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Articles by Donald E. L. Johnson

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Today is Wednesday, April 16, 2014

Immigration Reform

15 questions Republicans are asking gubernatorial candidates

The audience at the North Suburban Republican Forum had about 15 questions last Saturday for the three candidates for the GOP’s nomination to challenge Gov. John Hickenlooper next November. These same questions probably are being asked around the state as the candidates work to visit all 64 counties even though only about 12 counties have most of the votes.

RNC, GOP should not sell out to U.S. Chamber of Commerce, The Business Roundtable

Republicans won't win elections with candidates who are just sound bite specialists and empty suits and who sell out to the U.S. Chamber of Commerce and the Business Roundtable.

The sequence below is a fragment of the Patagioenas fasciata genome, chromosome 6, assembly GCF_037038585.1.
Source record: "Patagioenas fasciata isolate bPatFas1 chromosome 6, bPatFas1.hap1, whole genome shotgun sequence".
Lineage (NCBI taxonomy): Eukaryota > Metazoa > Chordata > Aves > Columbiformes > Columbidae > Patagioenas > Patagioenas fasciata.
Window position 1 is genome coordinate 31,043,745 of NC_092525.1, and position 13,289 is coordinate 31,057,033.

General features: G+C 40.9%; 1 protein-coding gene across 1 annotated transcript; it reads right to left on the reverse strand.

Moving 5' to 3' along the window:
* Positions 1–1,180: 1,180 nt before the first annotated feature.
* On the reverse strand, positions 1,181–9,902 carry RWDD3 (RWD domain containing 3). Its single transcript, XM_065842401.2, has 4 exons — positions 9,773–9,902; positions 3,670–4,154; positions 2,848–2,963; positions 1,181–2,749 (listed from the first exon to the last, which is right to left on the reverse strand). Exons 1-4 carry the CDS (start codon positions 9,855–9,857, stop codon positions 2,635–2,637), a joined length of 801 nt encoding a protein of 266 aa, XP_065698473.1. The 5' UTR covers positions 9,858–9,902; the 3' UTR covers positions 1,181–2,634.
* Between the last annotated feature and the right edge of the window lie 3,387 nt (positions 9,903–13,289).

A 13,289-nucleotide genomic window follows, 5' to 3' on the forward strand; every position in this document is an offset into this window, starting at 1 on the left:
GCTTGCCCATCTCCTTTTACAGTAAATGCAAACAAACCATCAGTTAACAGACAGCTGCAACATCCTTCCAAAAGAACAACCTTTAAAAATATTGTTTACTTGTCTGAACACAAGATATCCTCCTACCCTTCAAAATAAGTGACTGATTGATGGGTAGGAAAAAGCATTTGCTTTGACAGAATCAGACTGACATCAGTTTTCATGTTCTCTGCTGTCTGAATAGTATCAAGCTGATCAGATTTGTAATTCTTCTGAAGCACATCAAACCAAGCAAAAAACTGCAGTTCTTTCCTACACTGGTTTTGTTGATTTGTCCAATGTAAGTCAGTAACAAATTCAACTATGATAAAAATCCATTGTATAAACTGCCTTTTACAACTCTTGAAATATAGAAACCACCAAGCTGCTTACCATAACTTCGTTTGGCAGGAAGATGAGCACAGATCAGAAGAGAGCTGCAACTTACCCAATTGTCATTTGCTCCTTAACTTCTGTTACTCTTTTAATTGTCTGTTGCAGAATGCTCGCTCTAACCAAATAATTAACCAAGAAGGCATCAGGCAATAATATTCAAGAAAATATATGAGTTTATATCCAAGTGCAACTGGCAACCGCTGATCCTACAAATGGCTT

Greed for power drives immigration reform

There is no greed like the greed for power that is driving the Republican establishment's push for "comprehensive immigration reform" even when it involves a "poorly crafted", dishonest, unworkable immigration bill that is unworkable and never would be enforced by President Obama or his successors.

The GOP's leaders like Sen. Marco Rubio (R-Mexico) think that if they back the most flawed immigration bill since the 2007 immigration bill Hispanic voters will give more support to the party's Congressional and presidential candidates. I don't think Hispanics will vote GOP, because the GOP is not of supportive of the Moocher Nation as Democrats are. Like Obama and other hard left Democrats, Hispanics think the government's job is to feed them and give them free health care.

That is why I think that the WSJ and Murdoch are way off base on immigration reform. They're pushing Congress to pass a flawed, dishonest and unworkable bill that never would be enforced if it became law. Obama and previous presidents haven't enforced border security for decades, and there is no reason to believe Obama would enforce a stronger law. He doesn't believe in the rule of law or in the U.S. Constitution.